If your dog has a taste for extreme sports, then check out Hudson Valley Dock Dogs (HVDD) in Dutchess County. This club for canine dock diving, established in June 2008, is a nonprofit organization. Members meet and practice at Ledgewood Kennel in Millerton, where competitions are held throughout the year.
Energetic hiking for dogs can be found across the region, said photographer Kelly Merchant of High Falls. She and husband Bill take their dogs on multiple-mile treks as often as possible. Destinations include the John Burroughs cabin and pond, and the Black Creek Preserve, both in Espous. Moderate trail hiking with beautiful views are available at Sam’s Point Preserve, in Cragsmoor.
A festival guaranteed to provide your canine adequate recreation and social stimulation is The Hudson Valley Pet Palooza and Dog Walk. Established in 2009, this annual event offers everything for dog and human alike: on-site rabies clinic, on-site micro-chipping, interactive games for humans and dogs, pet product and service vendors, dog agility demonstrations, live music, and food. The most recent Palooza happened on May 21 at Dutchess County Fairgrounds.
On the west side of the Hudson, the hamlet of High Falls holds an annual Pet Fair in May, put on by the High Falls Civic Association, which draws area pet item vendors, adoption groups, and pet experts. The centerpiece of the annual event is a pet contest, where dogs may compete against goats and turtles for titles that include Call of the Wild (Vocal Talent), Obedience School Graduate (special tricks), The Graybeards (elder pets), The Whippersnappers (junior pets), and Mr. And Ms. High Falls.
Jay Blotcher, a decade-long Ulster County resident, is the contented human companion of Scout, an ultra-cuddly Field Lab adopted from Rondout Valley Animals for Adoption.
DIRECTORY OF RESOURCES:
Catamount Dog Park Emerson Resort
5340 Route 28,
Doug Phillips Dog Park
Route 52 and
Doug Phillips Road
For Paws of Ulster, Inc.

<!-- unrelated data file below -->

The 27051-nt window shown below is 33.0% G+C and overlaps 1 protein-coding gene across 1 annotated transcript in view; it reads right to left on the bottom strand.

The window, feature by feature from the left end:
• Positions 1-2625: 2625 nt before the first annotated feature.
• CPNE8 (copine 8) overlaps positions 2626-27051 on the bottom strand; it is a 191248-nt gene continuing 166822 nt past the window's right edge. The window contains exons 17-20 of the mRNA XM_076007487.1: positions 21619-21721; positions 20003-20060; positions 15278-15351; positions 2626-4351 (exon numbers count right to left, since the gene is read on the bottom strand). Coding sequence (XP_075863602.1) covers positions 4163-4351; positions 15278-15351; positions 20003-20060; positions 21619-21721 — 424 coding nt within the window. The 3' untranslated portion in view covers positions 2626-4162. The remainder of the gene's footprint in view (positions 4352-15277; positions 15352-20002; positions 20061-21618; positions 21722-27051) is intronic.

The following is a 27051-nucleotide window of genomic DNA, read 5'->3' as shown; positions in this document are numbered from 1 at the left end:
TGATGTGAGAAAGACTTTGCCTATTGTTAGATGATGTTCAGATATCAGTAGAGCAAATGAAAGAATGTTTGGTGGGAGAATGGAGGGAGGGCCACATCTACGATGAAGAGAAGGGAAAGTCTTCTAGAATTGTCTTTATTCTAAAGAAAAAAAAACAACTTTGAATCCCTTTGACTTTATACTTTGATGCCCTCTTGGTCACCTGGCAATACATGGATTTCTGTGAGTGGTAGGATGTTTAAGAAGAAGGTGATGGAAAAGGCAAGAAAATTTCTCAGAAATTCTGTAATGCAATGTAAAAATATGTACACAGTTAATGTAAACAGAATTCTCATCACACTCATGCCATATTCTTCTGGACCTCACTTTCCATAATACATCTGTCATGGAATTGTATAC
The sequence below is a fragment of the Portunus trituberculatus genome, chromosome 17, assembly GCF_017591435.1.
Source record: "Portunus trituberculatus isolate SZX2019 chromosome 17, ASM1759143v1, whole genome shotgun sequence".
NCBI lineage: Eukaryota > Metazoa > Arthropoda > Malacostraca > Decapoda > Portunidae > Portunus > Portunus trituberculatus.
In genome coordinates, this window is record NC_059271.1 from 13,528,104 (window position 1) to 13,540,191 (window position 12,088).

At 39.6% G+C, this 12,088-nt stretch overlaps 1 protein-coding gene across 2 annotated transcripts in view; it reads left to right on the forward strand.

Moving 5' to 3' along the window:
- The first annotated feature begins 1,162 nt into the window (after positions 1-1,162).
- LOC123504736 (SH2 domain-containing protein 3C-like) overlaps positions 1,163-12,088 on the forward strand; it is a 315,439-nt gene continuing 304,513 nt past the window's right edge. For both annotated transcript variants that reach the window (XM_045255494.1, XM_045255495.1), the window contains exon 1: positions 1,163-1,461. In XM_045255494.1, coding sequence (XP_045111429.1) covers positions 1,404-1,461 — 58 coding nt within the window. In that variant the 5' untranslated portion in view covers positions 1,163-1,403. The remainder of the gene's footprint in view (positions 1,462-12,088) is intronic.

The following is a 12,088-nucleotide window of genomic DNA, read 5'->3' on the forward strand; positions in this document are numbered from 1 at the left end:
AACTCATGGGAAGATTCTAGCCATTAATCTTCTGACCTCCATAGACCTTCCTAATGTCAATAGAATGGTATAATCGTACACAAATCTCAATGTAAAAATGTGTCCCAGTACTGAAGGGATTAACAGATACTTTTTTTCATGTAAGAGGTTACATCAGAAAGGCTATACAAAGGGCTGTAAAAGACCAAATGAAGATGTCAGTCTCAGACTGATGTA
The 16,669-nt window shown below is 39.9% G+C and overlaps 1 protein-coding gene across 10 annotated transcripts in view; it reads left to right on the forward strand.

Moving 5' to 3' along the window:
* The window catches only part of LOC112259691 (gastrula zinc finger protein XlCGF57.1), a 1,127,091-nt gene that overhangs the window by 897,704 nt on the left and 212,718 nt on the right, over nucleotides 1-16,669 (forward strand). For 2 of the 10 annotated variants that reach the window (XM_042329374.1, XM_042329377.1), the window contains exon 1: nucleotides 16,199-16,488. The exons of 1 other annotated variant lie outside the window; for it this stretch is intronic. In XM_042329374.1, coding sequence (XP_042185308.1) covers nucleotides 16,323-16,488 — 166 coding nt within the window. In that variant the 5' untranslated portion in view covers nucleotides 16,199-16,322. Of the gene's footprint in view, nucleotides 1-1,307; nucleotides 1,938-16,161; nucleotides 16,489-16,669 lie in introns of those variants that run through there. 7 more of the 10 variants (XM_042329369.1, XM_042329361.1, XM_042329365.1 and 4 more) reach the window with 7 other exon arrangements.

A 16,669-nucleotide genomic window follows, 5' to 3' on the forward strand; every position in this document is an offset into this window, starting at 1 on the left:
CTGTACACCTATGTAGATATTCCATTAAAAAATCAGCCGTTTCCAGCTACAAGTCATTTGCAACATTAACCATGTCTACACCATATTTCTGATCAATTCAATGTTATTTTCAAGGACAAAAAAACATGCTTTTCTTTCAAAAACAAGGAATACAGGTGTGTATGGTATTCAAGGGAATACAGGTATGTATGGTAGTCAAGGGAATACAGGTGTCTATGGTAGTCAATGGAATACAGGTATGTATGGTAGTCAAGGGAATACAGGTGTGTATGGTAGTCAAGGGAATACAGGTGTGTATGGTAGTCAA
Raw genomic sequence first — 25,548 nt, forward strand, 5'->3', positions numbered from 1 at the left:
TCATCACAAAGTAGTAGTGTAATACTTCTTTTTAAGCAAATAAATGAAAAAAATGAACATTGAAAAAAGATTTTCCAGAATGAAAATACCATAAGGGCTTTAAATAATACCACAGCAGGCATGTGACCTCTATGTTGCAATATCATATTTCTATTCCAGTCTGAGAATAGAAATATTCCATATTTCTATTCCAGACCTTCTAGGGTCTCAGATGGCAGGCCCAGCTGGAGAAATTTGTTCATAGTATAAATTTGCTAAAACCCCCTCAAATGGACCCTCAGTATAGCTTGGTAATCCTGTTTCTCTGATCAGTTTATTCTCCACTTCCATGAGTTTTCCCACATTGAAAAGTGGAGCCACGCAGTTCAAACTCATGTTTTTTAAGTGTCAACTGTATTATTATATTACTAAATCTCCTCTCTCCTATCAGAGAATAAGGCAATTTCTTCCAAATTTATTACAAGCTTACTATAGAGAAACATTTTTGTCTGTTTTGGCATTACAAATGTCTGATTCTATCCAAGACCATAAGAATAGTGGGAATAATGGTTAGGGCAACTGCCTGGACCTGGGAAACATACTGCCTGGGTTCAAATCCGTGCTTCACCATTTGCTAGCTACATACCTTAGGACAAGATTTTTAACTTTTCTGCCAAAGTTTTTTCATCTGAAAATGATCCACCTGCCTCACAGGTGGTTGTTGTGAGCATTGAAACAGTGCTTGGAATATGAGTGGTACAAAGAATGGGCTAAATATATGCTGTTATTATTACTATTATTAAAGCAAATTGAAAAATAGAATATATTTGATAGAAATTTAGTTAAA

High Falls Pet Fair
High Falls Civic Association
Hudson Valley Dock Dogs
639 Smithfield Road,
Andrea Bacon, president
Hudson Valley Pet Palooza
Rondout Valley Animals for Adoption
See Spot Run
Town of LaGrange
3050 Route 209,
Mary McNamara, manager
DOG PARK ETIQUETTE
Consider these important matters in advance, to ensure fun and safety for dog and human alike.
Before heading to the park:
• Be sure your dog is well socialized around
dogs and people. Early socialization of puppies
is essential. If your dog is under-socialized,
consult a trainer or veterinarian first.
• Make sure your dog’s shots are current.
• Be sure your dog is well trained in basic
commands like sit, stay, come (recall), and
leave it, so that he will be more likely to obey
you if a fight occurs.
• Visit the dog park in advance (without your
dog) to assess whether it would be appropriate
for your pet.
• Familiarize yourself with dog play styles and
body language to know when to remove your
dog if play gets out of hand.
At the dog park:
• Before entering, check to be sure the dogs
are playing in a manner suitable for your dog,
and that pet parents are supervising their dogs.
• If your dog tends to be possessive of
toys, make sure there are no toys around.
Possessive behavior leads to skirmishes.
• Don’t bring food or treats to the dog park, as
competition for food can spark a fight.
• Always keep a close eye on your dog to
ensure he’s playing nicely with others.
In case of a fight:
• If you notice play getting out of hand, remove
your dog before a fight can begin. This is where
a strong “leave it” and recall are important.
• If your dog won’t come to you, try making a
loud noise, to surprise the dogs. Try a deep yell
of “no”, or loud clap or bang. Or bring a small
air horn or metal to bang.
• If the dog park has a water hose, squirt the
fighting dogs. Consider carrying citronella
spray, a harmless product used to interrupt
some levels of aggressive canine behavior.
• If you must step in to break up the fight, alert
the other dog’s guardian. Both calmly approach
the dogs. Never reach for a dog’s collar, even
your own. Always keep hands from their heads
to avoid a misplaced snap in the heat of a fight.
• Upon approach, carefully grab your dog by
the upper hind legs near the hips. Lift him in the
wheelbarrow position and pull backward, away
from the other dog.
Source: The Dutchess County SPCA
How to make Peanut Butter Dog Biscuits
• 2 cups whole wheat flour
• 2 cups spelt flour
• 2 cups of quick cooking rolled oats
• ¼ cup flax seeds
• 2 ½ cups of warm water
• 1 ½ cups of natural peanut butter
• 1 cup of dog food for garnish, if you like
1. First, preheat the oven to 350 degrees.
2. Next, mix the wheat flour, spelt flour, oats, and flax seeds in a big bowl.
3. Then, mix in the water and peanut butter.
4. Next, knead the dough on a floured surface so that the dough does
not stick to the surface.
5. Then, roll out the dough until it is about ½-inch thick.
6. After that, take cookie cutters and cut any shape out. If you really
want them to look like doggie treats, use a bone-shaped cookie cutter.
7. Now put the treats in the oven for a half hour or until they look done.
8. If you want, you can decorate the top of the treats with dog food.
9. Let them cool for 25 minutes.
10. Finally, give your pup a delicious and healthy snack! He’ll love you for it!
May cause your dog to lick you uncontrollably!